The English word “erotic” has its origins in the Greek word “Eros”, which is both a minor god in the Olympian pantheon (the son of Aphrodite) and the state of sensual loving or desire. The prefix “philo” as in philosophy, philology, philately and philanthropy has its origin in the Greek word “philia” and signifies the love between friends. Finally, there is the bond of Christian love as among family members and community which is called “agape”. Suffice it to say; when an Englishman speaks of “love”, a Greek requires further clarification…

Now, one could go on and on about all three types of Greek “love”, but that would make this posting longer than intended, so let me connect this discussion back to Greek food. An ancient tragedian once wrote:


εν κενη γαρ γαστρι των καλων ερως
ουκ εστι πεινωσιν γαρ η Κυπρις πικρα

“There is no dignified love on an empty stomach
As Hunger makes Love bitter”.


So, let us heed the advice and make sure that we are well fed this Valentine’s Day as this will help to stoke the flames of desire in a good way. Interestingly, two different words are used in the quote above to express the notion of love; the first is ερως (eros), and in the second line the proper name Κυπρις (Cypris) is used. Now we know that Eros was a godling (i.e. the little winged cherub with the bow and arrows whom we know by the later Roman name of Cupid) and that his name was also used as a verb to signify love as desire. But the name “Cypris” is probably unfamiliar to most, unless we use her other name: Aphrodite, the Greek goddess of Love. Now, the resemblance between Aphrodite’s alias “Cypris” and the name of the modern day country of Cyprus is not a coincidence. The island of Cyprus is the birthplace of the goddess Cypris/Aphrodite and bears her name to this very day, which makes Cyprus the original ‘Island of Love’.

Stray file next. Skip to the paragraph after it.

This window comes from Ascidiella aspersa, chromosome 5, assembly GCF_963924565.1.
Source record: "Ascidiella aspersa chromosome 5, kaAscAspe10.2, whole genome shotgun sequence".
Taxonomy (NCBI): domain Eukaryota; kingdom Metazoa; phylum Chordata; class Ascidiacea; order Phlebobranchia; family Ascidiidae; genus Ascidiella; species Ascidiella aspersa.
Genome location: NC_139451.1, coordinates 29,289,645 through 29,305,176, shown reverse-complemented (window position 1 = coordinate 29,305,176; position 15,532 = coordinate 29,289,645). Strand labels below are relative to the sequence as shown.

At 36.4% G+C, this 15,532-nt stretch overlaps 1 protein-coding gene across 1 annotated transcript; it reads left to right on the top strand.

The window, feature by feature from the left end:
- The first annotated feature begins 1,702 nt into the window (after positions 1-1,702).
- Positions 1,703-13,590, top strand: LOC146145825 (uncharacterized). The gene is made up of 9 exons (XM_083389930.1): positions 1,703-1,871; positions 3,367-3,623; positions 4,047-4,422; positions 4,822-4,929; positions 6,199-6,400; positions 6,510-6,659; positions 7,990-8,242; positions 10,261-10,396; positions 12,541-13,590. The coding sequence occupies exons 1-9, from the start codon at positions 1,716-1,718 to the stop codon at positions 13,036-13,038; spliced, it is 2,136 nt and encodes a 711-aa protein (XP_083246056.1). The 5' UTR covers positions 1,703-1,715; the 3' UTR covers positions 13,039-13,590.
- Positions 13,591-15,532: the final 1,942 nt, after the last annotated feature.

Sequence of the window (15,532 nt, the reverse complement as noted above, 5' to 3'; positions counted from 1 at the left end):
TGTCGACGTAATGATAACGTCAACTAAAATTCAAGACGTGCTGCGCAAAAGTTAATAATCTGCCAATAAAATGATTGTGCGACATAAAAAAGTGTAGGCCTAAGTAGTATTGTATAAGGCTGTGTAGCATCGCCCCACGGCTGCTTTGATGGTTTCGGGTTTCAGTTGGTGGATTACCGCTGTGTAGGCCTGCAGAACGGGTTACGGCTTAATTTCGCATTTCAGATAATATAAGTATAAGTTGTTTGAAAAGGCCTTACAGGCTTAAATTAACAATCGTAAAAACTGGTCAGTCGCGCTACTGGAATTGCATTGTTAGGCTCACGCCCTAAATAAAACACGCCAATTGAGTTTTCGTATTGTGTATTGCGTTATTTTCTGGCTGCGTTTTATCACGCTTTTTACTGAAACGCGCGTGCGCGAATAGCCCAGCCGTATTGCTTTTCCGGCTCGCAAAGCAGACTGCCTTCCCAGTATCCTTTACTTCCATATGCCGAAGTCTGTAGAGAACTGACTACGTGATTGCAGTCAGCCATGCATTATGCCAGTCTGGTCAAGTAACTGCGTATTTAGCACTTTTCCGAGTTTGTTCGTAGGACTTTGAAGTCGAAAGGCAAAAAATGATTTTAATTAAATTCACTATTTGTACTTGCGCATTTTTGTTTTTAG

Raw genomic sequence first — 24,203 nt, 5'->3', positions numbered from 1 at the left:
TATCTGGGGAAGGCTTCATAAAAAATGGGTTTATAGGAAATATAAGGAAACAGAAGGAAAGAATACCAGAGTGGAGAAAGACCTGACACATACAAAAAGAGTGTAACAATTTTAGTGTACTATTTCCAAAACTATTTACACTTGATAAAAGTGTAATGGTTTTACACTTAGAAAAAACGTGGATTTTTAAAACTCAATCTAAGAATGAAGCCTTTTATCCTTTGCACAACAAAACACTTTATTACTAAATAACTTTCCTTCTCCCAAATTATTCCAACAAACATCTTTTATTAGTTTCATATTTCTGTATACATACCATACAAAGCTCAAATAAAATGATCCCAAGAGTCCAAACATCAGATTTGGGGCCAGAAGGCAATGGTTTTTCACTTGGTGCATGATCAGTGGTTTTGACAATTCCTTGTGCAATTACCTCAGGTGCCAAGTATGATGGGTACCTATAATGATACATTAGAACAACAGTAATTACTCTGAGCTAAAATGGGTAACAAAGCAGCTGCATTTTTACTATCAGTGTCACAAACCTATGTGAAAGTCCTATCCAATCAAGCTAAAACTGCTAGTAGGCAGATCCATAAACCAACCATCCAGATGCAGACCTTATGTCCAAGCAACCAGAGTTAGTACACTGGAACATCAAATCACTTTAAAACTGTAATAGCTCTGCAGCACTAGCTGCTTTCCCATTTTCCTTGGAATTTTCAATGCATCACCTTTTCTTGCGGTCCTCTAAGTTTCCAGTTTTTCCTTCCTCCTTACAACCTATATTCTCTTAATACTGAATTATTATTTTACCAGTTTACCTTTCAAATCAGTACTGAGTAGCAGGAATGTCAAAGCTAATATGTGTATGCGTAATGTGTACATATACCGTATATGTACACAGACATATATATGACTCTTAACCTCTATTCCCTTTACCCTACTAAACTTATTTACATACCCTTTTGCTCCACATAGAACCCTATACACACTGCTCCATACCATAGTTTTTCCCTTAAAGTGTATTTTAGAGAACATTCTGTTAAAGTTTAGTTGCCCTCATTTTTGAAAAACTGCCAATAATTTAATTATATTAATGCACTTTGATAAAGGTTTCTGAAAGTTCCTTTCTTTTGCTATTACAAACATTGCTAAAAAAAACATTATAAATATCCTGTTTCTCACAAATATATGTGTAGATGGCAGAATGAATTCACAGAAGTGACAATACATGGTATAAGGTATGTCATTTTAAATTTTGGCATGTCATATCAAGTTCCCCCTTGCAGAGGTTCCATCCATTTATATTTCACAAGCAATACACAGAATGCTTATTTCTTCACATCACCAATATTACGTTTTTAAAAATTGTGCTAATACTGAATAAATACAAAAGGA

With all this in mind, I set about making some dessert for our Valentine’s meal tonight. Not surprisingly, I chose a specialty from Cyprus as I thought it would be quite appropriate to the occasion:

Cypriote Loukoumia

For the dough:

2 cups of flour
½ cup of butter
½ cup of sugar
1½ cups of milk
1 egg
1 teaspoon baking powder

For the filling:

1 cup of finely chopped almonds
½ cup of orange marmalade
2 tablespoons orange blossom water
½ teaspoon of nutmeg
½ teaspoon of cinnamon
Confectionery sugar

  1. Melt butter in a pot over a medium-high heat and slowly add flour while stirring constantly with a wooden spoon to avoid clumping.
  2. Once flour and butter have been well-mingled, lower heat to medium-low and slowly add the milk, making sure to continue stirring as the mixture thickens and starts clumping. When all the milk has been added remove the pot from the heat and add the sugar, egg (beaten), and baking powder to the dough and mix well until the dough is uniformly smooth.